If Hone Harawira has sold his party's soul to the devil, one thing is for sure, he got a good price for it.
Which is just as well. To sign up or not sign up with Kim Dotcom must have been a real quandary for Mana party activists like Sue Bradford, Annette Sykes and John Minto.
Nothing that Harawira could extract by way of concessions from the internet tycoon was going to satisfy Bradford. Her opposition to the plan for Mana to join forces with Dotcom's Internet Party was based on her belief that a party of the poor should not be in the pocket of a political sugar-daddy. She has voted with her feet.
But Harawira has driven as hard a bargain with Dotcom as the wiliest trader in the backstreet bazaars of Cairo in return for letting Dotcom's candidates possibly piggy-back their way into Parliament courtesy of Harawira's electorate seat.
He has treated yesterday's creation of a new joint election vehicle as a brief marriage of convenience which Mana should exploit to the maximum to increase the chances of several new Mana MPs entering Parliament.
Harawira becomes leader of the new joint "Internet Mana" party; Mana and the Internet Party will pool resources and run on a joint ticket for the party vote.
No prizes for guessing who will be paying the bills.
Harawira's real coup is to secure for Mana three of the first four places on the new party's list. But it is conceivable that a rejuvenated Mana might win two or three more of the Maori electorates with Harawira's Te Tai Tokerau.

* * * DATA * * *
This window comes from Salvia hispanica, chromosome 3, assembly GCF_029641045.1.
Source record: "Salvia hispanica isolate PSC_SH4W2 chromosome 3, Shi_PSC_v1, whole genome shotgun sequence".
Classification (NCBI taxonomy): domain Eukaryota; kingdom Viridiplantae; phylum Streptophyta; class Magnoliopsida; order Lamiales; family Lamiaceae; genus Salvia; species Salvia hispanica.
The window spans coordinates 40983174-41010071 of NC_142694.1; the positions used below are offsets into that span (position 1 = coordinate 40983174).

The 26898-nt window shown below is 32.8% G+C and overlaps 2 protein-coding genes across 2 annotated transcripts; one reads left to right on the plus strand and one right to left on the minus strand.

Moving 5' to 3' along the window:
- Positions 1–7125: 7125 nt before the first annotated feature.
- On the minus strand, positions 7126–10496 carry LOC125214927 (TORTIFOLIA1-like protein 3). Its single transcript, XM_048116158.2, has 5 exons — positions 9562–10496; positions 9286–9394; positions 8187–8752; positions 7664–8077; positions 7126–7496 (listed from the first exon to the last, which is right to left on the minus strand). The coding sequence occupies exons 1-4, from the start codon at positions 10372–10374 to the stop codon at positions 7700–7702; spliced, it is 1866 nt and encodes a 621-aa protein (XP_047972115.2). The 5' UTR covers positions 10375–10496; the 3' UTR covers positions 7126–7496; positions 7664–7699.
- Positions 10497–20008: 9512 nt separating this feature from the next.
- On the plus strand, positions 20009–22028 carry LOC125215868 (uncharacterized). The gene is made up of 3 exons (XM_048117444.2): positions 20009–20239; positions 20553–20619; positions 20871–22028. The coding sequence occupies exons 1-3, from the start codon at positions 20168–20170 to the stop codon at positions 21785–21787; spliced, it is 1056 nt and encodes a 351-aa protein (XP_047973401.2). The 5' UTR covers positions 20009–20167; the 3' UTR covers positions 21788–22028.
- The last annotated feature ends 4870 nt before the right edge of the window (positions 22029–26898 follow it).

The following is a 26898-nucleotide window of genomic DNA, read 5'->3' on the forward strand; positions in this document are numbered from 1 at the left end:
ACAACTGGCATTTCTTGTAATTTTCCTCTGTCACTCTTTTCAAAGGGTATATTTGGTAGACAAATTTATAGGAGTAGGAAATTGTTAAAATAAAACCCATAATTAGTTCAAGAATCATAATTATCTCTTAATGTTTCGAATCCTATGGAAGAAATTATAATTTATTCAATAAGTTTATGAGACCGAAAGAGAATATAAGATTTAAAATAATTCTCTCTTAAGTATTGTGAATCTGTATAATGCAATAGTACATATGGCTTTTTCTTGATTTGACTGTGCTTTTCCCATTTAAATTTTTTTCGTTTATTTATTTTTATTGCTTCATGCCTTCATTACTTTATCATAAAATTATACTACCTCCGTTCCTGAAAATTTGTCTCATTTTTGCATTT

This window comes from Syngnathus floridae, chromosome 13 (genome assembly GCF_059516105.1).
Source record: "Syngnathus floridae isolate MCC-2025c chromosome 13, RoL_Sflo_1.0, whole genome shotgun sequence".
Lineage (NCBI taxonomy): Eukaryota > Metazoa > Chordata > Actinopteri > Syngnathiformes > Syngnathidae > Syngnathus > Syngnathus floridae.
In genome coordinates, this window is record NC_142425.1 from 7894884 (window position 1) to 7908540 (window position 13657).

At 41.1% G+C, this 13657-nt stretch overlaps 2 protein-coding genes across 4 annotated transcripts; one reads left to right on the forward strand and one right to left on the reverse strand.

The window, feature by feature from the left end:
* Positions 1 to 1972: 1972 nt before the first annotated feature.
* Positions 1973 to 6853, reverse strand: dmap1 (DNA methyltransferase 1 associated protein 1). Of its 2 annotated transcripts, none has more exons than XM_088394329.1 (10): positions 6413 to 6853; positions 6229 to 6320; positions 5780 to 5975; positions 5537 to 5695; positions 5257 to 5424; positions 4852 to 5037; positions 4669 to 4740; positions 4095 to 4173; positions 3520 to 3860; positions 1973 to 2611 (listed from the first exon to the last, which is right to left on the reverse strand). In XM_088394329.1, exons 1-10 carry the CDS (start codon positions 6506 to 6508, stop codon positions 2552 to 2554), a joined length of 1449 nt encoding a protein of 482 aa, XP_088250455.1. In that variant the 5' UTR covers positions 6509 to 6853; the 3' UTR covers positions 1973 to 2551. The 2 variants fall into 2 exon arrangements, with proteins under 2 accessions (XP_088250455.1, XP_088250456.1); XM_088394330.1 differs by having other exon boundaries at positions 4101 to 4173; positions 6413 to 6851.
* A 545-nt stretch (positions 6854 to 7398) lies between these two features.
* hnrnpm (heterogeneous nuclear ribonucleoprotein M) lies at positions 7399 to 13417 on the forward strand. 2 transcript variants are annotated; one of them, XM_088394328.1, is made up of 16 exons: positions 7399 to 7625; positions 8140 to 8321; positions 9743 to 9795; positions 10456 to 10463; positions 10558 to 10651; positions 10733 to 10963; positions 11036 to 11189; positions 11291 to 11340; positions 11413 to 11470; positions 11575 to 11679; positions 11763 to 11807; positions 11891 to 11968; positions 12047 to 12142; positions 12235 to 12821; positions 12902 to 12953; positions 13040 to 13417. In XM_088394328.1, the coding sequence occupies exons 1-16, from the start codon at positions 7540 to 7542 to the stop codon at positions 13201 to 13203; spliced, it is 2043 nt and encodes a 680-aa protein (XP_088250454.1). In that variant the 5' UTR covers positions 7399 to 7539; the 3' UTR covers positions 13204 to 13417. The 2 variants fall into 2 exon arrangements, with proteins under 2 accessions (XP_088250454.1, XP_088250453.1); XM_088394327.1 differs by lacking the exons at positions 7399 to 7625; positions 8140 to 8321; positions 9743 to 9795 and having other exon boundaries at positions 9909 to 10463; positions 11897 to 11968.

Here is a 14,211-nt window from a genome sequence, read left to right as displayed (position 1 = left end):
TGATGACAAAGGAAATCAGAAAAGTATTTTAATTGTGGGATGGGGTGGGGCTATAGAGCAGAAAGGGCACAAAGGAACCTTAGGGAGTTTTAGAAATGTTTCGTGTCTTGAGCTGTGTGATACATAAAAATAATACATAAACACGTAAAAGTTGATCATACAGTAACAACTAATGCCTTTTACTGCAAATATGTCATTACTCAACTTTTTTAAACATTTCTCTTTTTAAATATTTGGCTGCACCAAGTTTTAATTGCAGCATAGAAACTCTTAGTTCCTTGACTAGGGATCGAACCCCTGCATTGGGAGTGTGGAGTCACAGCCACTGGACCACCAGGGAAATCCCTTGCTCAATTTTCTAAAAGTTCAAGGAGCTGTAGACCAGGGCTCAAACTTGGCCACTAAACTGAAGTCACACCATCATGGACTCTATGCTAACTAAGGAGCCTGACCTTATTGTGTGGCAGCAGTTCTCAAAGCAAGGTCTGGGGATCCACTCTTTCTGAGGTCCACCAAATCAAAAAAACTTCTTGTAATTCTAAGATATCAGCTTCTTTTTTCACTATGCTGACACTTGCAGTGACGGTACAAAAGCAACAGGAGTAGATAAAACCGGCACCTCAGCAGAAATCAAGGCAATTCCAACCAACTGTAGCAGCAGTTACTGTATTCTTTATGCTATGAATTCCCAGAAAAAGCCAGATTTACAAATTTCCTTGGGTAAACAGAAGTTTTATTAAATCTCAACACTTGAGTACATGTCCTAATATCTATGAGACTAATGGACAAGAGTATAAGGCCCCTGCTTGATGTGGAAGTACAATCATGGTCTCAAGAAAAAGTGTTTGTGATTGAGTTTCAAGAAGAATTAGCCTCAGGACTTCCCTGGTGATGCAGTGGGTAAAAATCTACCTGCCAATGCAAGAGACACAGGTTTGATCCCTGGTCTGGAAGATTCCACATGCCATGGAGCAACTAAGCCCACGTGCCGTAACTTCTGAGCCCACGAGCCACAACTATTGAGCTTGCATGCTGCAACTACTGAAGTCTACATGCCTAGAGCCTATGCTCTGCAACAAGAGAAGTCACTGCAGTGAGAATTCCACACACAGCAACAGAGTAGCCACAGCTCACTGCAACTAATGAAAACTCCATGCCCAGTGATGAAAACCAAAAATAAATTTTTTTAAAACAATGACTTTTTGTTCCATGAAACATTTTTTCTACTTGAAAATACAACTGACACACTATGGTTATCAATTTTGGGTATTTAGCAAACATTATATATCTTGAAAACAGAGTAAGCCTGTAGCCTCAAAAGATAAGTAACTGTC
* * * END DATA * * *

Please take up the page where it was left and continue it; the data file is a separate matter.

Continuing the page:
That would block the Internet Party from getting an MP off the list unless the party vote for the joint party were to top 2 to 3 per cent.
Harawira, wisely, has also secured an escape route which would allow Mana to exit from the arrangement at short notice.
Furthermore, the whole agreement lapses six weeks after the election unless efforts are made to renew it. That suggests both parties do not see yesterday's deal as a long-term arrangement.
It is before the election that matters most, however. The new party could yet be the surprise package of the coming election - especially if the other centre-left parties continue to flounder.
At a minimum, the novelty value of the new party should guarantee Harawira more visibility during the official election campaign.
And he will now have the money and resources to avoid being shut out. He can go on the offensive, rather than just battling to hold his seat.
Maori Party, beware. And Labour too.
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